Transitioning from Classroom to Wards
Since you were four or five years old, you’ve been studying from books and preparing for tests. In the second half of medical school, gone are the days of the comfort of the classroom. Instead, you’ll be working in the hospital for the first time, with the bulk of your grade coming from evaluations from your attending and resident physicians.
Most medical students love the transition to the wards, as this is what you came to medical school for – to take care of patients! But rather than just learning information from a textbook, you now need to spend long and often unpredictable hours in the hospital and self study on your own to prepare for your shelf exams. This again requires tremendous adaptability and self-discipline.
3 | Residency
The last part of your medical training is residency. Residency is challenging for an entirely different set of reasons.
The main challenges in residency come down to the increased responsibility.
As a medical student, you had the resident above you who was actually responsible for the patient. If you made a mistake or didn’t know the answer, it wasn’t that big of a deal. In residency, you are the primary doctor caring for the patient.And sometimes that’s scary. I remember several nights where I was in call in the emergency department taking care of some nasty lacerations or hand fractures. Full thickness, oblique angle, facial lacs, gruesome hand injuries, you name it. And I was an intern. Luckily, your seniors are there for you. I shot them a text, some photos, and explained how I was planning on treating the injury – initial management, suture type, number of layers, closure technique, etc. They would either agree with me or use it as a teaching opportunity and redirect me. And if I was ever in over my head, they would come to the ED to help me out. Overall, the increased responsibility isn’t all so bad. It’s actually quite rewarding, since for the first time, you are the primary physician for a patient and the impact you can make is quite fulfilling.
This increased responsibility sneaks up on you in multiple ways.
In residency, if you don’t keep on top of your studying and medical knowledge, you will be doing a significant disservice to your patients.
Your increased responsibility also translates to many more nights on call, which means evenmore sleep deprivation than when you were a medical student!
Increased responsibility means often being the last to leave. Real patients and the attendings are fully counting on you. As a medical student, you’re primarily there in the hospital to learn. As a resident, you’re there to work and take care of patients, with learning being a secondary objective.
So What’s the Hardest Part?
Now that we’ve gone over all three parts of training to become a doctor in the U.S., which one do you think is the hardest? In my opinion, it’s the sub-internships during the beginning of your 4th year of medical school. It should be noted, however, that I went into plastic surgery, and your sub-internship, also known as your audition rotation, will significantly vary based on your specialty.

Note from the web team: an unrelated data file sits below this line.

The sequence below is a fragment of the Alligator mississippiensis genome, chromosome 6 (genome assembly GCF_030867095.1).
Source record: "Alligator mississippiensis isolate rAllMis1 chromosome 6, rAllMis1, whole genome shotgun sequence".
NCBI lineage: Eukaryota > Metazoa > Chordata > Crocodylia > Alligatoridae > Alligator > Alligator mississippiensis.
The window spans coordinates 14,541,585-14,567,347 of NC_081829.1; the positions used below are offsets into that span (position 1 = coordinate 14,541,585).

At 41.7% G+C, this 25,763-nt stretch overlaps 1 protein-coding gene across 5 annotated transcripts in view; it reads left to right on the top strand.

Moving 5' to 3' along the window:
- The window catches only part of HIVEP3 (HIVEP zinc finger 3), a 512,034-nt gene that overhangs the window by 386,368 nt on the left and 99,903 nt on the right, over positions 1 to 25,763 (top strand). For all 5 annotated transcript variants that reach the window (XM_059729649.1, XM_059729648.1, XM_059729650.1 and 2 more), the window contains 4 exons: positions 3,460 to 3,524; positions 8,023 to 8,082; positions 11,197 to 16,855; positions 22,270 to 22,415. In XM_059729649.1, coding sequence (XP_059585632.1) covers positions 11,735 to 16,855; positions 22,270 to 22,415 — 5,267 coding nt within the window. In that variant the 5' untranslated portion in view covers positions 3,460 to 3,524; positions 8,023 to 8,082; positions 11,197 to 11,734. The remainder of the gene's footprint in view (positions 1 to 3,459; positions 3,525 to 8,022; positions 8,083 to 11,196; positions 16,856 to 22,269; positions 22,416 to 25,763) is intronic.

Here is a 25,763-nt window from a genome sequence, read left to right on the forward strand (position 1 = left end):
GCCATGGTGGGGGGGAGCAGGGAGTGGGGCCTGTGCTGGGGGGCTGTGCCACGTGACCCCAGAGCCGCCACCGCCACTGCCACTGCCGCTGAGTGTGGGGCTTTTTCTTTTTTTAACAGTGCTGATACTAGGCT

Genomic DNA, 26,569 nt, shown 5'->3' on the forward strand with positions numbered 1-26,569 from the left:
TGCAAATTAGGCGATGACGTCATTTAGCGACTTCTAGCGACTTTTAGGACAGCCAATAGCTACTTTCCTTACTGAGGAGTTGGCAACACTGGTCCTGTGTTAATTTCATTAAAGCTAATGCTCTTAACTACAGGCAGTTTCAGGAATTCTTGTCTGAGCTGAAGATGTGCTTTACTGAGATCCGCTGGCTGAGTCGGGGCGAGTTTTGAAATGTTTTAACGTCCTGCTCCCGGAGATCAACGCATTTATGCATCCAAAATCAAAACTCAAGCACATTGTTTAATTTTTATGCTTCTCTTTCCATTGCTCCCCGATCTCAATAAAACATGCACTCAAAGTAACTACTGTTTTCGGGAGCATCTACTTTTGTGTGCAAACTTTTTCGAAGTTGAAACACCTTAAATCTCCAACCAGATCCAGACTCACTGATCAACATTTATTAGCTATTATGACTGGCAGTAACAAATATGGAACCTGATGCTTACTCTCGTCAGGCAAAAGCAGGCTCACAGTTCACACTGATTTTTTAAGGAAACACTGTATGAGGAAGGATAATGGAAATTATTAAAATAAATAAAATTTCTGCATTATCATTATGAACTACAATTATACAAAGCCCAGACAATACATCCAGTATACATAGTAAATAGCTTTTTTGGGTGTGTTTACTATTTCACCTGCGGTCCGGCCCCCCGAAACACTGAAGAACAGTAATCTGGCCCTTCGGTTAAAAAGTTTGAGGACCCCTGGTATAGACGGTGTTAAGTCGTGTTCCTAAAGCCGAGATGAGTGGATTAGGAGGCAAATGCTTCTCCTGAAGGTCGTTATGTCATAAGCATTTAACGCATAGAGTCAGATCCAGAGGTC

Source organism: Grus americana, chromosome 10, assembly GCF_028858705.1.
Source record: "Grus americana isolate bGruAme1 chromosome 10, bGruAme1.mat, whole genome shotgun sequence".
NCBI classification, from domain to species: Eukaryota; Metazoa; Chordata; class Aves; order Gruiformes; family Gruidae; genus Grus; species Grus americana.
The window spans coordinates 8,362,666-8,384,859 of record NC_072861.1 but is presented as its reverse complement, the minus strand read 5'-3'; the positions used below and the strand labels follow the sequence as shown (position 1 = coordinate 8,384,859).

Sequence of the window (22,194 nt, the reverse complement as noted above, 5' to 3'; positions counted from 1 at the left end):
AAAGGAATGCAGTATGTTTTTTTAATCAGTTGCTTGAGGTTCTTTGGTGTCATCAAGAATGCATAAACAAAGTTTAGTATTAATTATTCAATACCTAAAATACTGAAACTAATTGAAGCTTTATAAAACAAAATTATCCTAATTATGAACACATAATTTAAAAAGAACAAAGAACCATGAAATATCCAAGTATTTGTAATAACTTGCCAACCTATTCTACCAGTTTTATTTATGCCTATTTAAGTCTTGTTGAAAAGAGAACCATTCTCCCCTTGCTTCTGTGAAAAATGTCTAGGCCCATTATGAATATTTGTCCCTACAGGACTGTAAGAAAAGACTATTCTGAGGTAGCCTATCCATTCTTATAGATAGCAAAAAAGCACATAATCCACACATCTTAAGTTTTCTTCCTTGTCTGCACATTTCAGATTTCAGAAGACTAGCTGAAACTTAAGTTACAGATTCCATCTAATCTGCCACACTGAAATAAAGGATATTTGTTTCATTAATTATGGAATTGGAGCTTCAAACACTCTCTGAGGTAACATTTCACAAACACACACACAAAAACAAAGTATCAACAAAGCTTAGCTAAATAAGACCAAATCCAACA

Your sub-i’s are essentially month long interviews. You travel around the country and do a rotation of 2-4 weeks at programs you are considering for residency. In my case, I vividly recall the toughest week of medical school for me. I was at a top plastic surgery residency program for my first sub-internship and we were on triple call. That means when patients came in for hand injuries, face injuries, or plastic surgery-related emergencies, we had the pager and had to be in the hospital. It’s safe to assume that when you’re on triple call, you won’t be sleeping. We were on triple call for the entire week, and as the sub-intern, it’s my duty to impress everyone with my work ethic and determination. I spent three days in a row, working between 18 and 19 hours each day. When I went home, I had to prepare for the next day’s cases, because it’s a huge no-no to walk into a case unprepared, especially on your sub-i. And good luck preparing ahead of time, as the schedule is constantly changing. To say it was a rough week would be an understatement.
Again, not all sub-i’s are like that. One of my friends went into internal medicine, and his sub-internship experience was much more relaxed. If you’re going into something like psychiatry, it’ll be even more relaxed than that.
What stage of training are you currently in, and in your opinion, what’s the hardest part of training to become a doctor? Leave a comment down below.
Dr. Kevin Jubbal graduated from the University of California, Los Angeles magna cum laude with a B.S. in Neuroscience and went on to earn his M.D. from the University of California, San Diego as the sole recipient of the top merit scholarship for all 4 years. He matched into Plastic & Reconstructive Surgery residency at Loma Linda University Medical Center. He has authored more than 60 publications, abstracts, and presentations in the field of plastic surgery.Dr. Jubbal is now a physician entrepreneur, and his passion for medical education and patient care led him to found the Blue LINC Healthcare Incubator and Med School Insiders. Through these and other projects, he seeks to empower future generations of physicians, redefine medical education, and improve patient care through interdisciplinary collaboration.